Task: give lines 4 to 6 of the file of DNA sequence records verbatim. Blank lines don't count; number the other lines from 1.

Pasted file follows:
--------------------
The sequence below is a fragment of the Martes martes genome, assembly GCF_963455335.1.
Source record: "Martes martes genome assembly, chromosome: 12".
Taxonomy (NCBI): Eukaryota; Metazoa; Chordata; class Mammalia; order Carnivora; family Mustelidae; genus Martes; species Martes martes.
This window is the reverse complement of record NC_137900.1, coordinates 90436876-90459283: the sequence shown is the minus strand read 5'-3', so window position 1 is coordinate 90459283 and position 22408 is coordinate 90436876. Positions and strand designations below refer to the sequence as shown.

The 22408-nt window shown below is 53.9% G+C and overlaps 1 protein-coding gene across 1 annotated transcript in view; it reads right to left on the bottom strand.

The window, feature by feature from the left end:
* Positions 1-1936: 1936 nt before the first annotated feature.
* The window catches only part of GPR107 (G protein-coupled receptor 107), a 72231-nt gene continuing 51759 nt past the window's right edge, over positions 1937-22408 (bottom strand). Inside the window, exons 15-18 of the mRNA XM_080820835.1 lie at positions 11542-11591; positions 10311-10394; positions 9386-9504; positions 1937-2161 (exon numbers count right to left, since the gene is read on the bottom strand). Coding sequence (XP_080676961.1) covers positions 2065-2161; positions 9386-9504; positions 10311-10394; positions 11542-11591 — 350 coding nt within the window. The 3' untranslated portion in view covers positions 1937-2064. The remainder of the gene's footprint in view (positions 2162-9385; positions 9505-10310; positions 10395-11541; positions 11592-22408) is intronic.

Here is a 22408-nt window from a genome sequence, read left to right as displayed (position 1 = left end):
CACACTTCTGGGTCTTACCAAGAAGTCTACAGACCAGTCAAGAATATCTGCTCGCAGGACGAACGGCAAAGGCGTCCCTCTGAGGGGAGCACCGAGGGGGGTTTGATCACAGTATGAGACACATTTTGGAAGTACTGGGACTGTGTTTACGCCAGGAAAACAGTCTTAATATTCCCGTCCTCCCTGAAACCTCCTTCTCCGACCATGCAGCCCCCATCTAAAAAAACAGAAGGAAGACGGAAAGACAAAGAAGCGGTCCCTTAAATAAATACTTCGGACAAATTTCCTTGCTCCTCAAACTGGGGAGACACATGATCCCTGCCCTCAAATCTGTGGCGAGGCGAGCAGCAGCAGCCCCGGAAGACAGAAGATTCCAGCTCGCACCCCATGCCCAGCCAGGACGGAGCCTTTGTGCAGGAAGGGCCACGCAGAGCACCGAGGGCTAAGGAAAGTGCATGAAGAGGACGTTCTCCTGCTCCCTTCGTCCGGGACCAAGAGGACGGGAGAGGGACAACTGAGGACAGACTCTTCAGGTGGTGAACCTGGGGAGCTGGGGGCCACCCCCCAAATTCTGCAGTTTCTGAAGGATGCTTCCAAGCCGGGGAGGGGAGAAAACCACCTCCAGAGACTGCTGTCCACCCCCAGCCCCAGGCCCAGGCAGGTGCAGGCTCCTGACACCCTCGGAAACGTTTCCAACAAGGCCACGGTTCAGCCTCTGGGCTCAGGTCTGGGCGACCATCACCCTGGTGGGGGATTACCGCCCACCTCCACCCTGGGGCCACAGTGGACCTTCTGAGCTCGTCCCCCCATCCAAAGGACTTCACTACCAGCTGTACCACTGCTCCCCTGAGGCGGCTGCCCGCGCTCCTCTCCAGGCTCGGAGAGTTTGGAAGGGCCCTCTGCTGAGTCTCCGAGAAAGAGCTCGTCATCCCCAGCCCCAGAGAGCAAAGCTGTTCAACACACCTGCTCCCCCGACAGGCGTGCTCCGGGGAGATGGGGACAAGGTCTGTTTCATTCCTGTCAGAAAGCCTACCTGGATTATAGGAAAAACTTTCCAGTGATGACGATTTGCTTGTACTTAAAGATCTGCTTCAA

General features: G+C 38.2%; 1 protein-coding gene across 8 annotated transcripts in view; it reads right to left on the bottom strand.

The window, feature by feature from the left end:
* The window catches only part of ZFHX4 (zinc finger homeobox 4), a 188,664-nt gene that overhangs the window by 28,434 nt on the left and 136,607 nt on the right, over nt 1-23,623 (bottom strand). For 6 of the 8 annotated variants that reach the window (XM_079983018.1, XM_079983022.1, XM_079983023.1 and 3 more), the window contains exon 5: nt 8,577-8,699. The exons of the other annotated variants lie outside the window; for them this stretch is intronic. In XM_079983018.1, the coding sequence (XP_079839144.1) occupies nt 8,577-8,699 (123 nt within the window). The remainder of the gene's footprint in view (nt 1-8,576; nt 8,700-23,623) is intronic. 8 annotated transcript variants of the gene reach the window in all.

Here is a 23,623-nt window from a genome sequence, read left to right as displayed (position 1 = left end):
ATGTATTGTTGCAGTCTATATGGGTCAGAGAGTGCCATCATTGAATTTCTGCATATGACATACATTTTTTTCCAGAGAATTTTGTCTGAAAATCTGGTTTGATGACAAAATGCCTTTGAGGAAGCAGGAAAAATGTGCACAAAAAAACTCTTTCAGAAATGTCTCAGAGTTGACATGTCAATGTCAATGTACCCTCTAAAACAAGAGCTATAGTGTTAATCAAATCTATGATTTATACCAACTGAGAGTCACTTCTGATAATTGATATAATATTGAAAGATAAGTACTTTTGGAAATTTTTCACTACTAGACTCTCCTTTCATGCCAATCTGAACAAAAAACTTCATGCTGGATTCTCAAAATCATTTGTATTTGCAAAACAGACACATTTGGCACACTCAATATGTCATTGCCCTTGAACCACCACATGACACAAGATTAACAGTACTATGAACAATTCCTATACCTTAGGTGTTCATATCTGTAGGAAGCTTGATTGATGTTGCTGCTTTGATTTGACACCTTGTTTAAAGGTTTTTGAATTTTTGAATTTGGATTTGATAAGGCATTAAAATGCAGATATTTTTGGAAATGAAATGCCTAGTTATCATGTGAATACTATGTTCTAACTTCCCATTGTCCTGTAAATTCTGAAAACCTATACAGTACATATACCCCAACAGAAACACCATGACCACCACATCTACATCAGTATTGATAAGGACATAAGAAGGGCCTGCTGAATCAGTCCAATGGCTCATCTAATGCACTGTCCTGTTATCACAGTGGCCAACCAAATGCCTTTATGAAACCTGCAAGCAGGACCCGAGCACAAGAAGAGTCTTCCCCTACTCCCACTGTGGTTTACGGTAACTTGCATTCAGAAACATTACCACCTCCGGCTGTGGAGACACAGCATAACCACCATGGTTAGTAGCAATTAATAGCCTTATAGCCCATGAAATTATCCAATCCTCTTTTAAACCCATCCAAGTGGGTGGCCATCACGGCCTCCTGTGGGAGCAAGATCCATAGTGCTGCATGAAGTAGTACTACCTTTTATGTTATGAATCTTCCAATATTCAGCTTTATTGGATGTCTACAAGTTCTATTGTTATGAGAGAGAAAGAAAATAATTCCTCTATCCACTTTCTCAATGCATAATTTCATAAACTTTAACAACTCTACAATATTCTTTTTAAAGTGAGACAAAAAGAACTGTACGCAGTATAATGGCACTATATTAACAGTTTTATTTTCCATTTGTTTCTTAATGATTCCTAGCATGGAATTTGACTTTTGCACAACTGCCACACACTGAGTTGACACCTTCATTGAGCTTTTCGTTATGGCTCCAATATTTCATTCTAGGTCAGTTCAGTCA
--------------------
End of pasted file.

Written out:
This window is the reverse complement of record NC_137900.1, coordinates 90436876-90459283: the sequence shown is the minus strand read 5'-3', so window position 1 is coordinate 90459283 and position 22408 is coordinate 90436876. Positions and strand designations below refer to the sequence as shown.

The 22408-nt window shown below is 53.9% G+C and overlaps 1 protein-coding gene across 1 annotated transcript in view; it reads right to left on the bottom strand.

The window, feature by feature from the left end: